Rising natural gas prices mean higher heating bills this winter, but relief is available for some families

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ATHENS, Ohio (WOUB) — Despite record natural gas production, gas prices are expected to remain high for the foreseeable future, meaning higher heating bills for families throughout southeastern Ohio.

Monthly U.S. natural gas production reached an all-time high of 2.89 trillion cubic feet in 2022, exceeding the pre-pandemic record of 2.82 trillion cubic feet.

However, this increase in production comes at a time when the global demand for natural gas has increased dramatically because of Russia’s invasion of Ukraine and subsequent economic sanctions and wartime disruptions. Russia is the world’s second-largest producer of natural gas and the primary provider of natural gas to Western Europe.

In 2018, the United States produced 831,800 million cubic meters of natural gas, while Russia produced 669,500 million cubic meters. To meet global demand at a time of decreased global production, U.S. producers of natural gas have been exporting more liquified natural gas abroad, pushing U.S. exports to record highs.

On top of increased demand, U.S. natural gas storage balances are lower than in previous years.

“We’ve seen lower production growth and storage demand, coupled with an increased demand for liquified natural gas,” said Erica Chronaberry, a spokesperson for Columbia Natural Gas of Ohio.

Columbia Natural Gas operates a network of pipelines distributing natural gas from producers in Ohio, Pennsylvania and West Virginia to consumers throughout Ohio. Columbia’s pipelines are also linked to gas producers in Texas and Louisiana through the Texas Eastern Transmission Pipeline.

A tanker anchored in small gas terminal island with tanks for storage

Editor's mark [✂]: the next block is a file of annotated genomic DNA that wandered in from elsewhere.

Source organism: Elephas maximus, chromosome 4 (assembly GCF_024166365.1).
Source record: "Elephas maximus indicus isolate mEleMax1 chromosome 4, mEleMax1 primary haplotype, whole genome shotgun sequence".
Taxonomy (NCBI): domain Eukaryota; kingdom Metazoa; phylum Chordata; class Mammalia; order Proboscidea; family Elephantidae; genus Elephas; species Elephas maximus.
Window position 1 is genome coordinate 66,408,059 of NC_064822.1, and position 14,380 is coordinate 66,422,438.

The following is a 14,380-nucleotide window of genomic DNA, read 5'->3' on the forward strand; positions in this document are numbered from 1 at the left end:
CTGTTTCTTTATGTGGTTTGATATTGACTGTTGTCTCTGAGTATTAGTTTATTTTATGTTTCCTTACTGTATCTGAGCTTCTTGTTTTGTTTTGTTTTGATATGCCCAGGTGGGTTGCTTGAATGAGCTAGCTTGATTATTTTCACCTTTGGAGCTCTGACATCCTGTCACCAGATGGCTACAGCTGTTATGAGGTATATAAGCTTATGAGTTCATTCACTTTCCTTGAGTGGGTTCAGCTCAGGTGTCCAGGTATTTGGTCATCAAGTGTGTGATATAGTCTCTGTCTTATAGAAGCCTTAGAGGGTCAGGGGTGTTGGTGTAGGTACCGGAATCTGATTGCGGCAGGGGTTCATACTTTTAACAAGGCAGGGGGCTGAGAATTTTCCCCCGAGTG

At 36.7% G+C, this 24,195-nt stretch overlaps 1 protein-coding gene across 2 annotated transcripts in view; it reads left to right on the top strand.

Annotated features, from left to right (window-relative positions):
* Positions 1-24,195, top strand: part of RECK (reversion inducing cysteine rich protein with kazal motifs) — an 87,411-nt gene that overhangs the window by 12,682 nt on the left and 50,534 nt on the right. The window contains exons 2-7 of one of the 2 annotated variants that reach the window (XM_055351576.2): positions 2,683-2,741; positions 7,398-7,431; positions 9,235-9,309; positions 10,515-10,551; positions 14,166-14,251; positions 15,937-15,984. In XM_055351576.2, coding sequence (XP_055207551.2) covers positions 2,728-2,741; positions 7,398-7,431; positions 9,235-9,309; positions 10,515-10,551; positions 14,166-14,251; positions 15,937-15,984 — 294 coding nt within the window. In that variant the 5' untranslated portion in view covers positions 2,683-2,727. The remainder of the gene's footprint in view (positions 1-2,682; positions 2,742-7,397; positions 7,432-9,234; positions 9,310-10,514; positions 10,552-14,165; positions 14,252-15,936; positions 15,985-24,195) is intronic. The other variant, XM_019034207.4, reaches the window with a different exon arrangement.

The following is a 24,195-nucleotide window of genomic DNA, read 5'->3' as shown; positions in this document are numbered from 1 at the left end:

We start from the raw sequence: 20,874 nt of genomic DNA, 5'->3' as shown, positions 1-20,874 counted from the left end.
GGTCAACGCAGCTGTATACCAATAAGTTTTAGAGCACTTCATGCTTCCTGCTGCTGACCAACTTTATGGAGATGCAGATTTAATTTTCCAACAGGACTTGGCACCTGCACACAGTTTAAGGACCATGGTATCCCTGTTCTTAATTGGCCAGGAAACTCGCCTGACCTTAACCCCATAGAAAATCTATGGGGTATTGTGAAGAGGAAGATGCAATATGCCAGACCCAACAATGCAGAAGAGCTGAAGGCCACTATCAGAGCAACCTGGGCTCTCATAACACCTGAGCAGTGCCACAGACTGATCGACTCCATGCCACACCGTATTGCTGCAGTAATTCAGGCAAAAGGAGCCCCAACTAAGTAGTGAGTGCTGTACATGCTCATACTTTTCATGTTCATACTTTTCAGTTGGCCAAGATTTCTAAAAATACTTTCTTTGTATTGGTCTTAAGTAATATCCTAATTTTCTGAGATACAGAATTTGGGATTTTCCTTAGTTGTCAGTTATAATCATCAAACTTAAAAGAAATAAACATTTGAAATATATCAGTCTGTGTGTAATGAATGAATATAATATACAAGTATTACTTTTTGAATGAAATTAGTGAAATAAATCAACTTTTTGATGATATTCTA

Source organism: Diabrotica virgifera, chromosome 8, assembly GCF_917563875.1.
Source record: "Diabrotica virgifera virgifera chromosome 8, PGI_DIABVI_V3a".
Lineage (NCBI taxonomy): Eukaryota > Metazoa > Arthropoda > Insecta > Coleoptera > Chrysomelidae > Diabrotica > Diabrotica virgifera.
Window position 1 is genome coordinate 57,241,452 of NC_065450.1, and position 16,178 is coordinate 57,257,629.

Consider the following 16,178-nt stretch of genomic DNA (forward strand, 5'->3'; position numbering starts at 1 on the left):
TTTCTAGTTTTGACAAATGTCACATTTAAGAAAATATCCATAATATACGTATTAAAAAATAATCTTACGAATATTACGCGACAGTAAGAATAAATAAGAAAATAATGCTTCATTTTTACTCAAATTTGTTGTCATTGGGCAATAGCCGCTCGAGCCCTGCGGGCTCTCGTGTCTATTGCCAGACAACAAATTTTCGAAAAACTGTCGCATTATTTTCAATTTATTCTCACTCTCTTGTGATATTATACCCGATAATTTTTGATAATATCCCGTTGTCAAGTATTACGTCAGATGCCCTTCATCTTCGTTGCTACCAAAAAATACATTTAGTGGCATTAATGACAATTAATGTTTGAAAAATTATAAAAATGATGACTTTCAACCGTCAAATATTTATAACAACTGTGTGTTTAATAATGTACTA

Natural gas prices have risen after lower production growth and storage demand, coupled with an increased demand for liquified natural gas. [Aerial-motion |]

Chronaberry said while natural gas production has been increasing since mid-August, it remained relatively steady up to that point.

“This will benefit consumers, though the market remains unpredictable, and we could still see price spikes depending on the weather and outside influences,” said Chronaberry.

Chronaberry also said that Ohio has a high demand for natural gas because of the number of factories located in the state. Many coal-fired power plants in Ohio have converted to natural gas, further increasing demand.

“The customers with the highest demand for natural gas are usually large industrial customers,” said Chronaberry. “Ohio is home to many manufacturers with high energy demands.”

While natural gas prices in Ohio have been rising, they are expected to remain below the national average. In fact, according to Chronaberry, the price of gas in the Midwest is generally lower than both the Gulf Coast and the Northeast.

This is partially due to extensive natural gas production in southeastern Ohio. While production has increased in recent years because of fracking, southeastern Ohio has been producing oil and gas since 1860 when the first oil wells were drilled in Washington County.

Here are some tips to mitigate high natural gas prices

Higher natural gas prices mean increased heating and energy bills heading into winter, when residential consumption is typically at its highest. Chronaberry said there are many small things consumers can do to keep their costs down.

“You can save on your energy bills by using your dishwasher instead of washing dishes by hand,” said Chronaberry. “Washing dishes by hand uses 20 gallons of water, whereas using your dishwasher users 15 gallons.”

Other tips from Chronaberry include caulking cracks and applying weather stripping around your windows and doorways to prevent drafts from coming in and turning your thermostat down by one or two degrees.

Chronaberry also says families whose income is at or below 175% of the federal poverty line may apply for the Home Energy Assistance Program. In Athens County, HEAP is administered by Hocking Athens Perry Community Action.

HAPCAP offers relief for some families

Jessica Stroh, director of community services at HAPCAP, says that in addition to HEAP, Ohio has a State Home Energy Assistance Program that families can apply for.

“This is a one-time benefit that residents can get for their main heating source,” said Stroh. “The dollar amount can vary depending on a formula the state uses, but typically it’s around $800 to $1200.”

Another program offered through HAPCAP, in conjunction with Columbia Gas, is the Warm Choice program. This provides income-eligible individuals with weatherization and insulation, along with new, more energy efficient gas furnaces and water heaters at no cost.

“Even if you don’t qualify for HEAP, there might be another program that can help,” said Stroh. Those who are interested can schedule an appointment, either in-person or by phone, with a community resource navigator and learn what programs they are eligible for.